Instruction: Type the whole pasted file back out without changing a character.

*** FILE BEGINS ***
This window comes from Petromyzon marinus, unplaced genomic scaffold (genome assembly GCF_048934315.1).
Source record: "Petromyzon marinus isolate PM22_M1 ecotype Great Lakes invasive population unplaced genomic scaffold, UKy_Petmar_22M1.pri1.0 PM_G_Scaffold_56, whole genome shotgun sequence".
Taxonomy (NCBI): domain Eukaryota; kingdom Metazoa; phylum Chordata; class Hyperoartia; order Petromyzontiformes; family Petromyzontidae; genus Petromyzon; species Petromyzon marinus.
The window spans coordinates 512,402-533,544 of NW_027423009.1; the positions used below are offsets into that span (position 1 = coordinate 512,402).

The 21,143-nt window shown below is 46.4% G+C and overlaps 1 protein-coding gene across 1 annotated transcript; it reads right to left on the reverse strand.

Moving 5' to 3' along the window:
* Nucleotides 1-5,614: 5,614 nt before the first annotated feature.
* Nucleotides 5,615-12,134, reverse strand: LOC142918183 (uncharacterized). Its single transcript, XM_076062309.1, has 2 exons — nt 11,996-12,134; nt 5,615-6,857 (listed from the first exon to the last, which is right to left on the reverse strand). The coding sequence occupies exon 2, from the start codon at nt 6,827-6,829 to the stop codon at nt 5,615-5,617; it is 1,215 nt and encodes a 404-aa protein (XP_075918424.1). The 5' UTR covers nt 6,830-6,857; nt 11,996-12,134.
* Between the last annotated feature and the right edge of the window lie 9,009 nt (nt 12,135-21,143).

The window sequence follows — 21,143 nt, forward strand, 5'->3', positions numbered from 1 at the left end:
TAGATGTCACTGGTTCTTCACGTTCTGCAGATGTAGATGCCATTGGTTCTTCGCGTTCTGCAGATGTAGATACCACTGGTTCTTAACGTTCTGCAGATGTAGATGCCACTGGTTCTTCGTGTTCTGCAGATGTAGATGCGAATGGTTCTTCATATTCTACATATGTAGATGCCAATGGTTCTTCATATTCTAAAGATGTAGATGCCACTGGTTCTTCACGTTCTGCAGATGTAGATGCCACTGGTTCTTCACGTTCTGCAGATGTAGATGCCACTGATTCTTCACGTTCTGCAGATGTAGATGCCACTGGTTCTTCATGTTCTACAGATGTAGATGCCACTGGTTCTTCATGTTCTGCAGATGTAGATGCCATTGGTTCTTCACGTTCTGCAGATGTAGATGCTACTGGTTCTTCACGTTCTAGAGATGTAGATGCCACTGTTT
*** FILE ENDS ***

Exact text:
This window comes from Petromyzon marinus, unplaced genomic scaffold (genome assembly GCF_048934315.1).
Source record: "Petromyzon marinus isolate PM22_M1 ecotype Great Lakes invasive population unplaced genomic scaffold, UKy_Petmar_22M1.pri1.0 PM_G_Scaffold_56, whole genome shotgun sequence".
Taxonomy (NCBI): domain Eukaryota; kingdom Metazoa; phylum Chordata; class Hyperoartia; order Petromyzontiformes; family Petromyzontidae; genus Petromyzon; species Petromyzon marinus.
The window spans coordinates 512,402-533,544 of NW_027423009.1; the positions used below are offsets into that span (position 1 = coordinate 512,402).

The 21,143-nt window shown below is 46.4% G+C and overlaps 1 protein-coding gene across 1 annotated transcript; it reads right to left on the reverse strand.

Moving 5' to 3' along the window:
* Nucleotides 1-5,614: 5,614 nt before the first annotated feature.
* Nucleotides 5,615-12,134, reverse strand: LOC142918183 (uncharacterized). Its single transcript, XM_076062309.1, has 2 exons — nt 11,996-12,134; nt 5,615-6,857 (listed from the first exon to the last, which is right to left on the reverse strand). The coding sequence occupies exon 2, from the start codon at nt 6,827-6,829 to the stop codon at nt 5,615-5,617; it is 1,215 nt and encodes a 404-aa protein (XP_075918424.1). The 5' UTR covers nt 6,830-6,857; nt 11,996-12,134.
* Between the last annotated feature and the right edge of the window lie 9,009 nt (nt 12,135-21,143).

The window sequence follows — 21,143 nt, forward strand, 5'->3', positions numbered from 1 at the left end:
TAGATGTCACTGGTTCTTCACGTTCTGCAGATGTAGATGCCATTGGTTCTTCGCGTTCTGCAGATGTAGATACCACTGGTTCTTAACGTTCTGCAGATGTAGATGCCACTGGTTCTTCGTGTTCTGCAGATGTAGATGCGAATGGTTCTTCATATTCTACATATGTAGATGCCAATGGTTCTTCATATTCTAAAGATGTAGATGCCACTGGTTCTTCACGTTCTGCAGATGTAGATGCCACTGGTTCTTCACGTTCTGCAGATGTAGATGCCACTGATTCTTCACGTTCTGCAGATGTAGATGCCACTGGTTCTTCATGTTCTACAGATGTAGATGCCACTGGTTCTTCATGTTCTGCAGATGTAGATGCCATTGGTTCTTCACGTTCTGCAGATGTAGATGCTACTGGTTCTTCACGTTCTAGAGATGTAGATGCCACTGTTT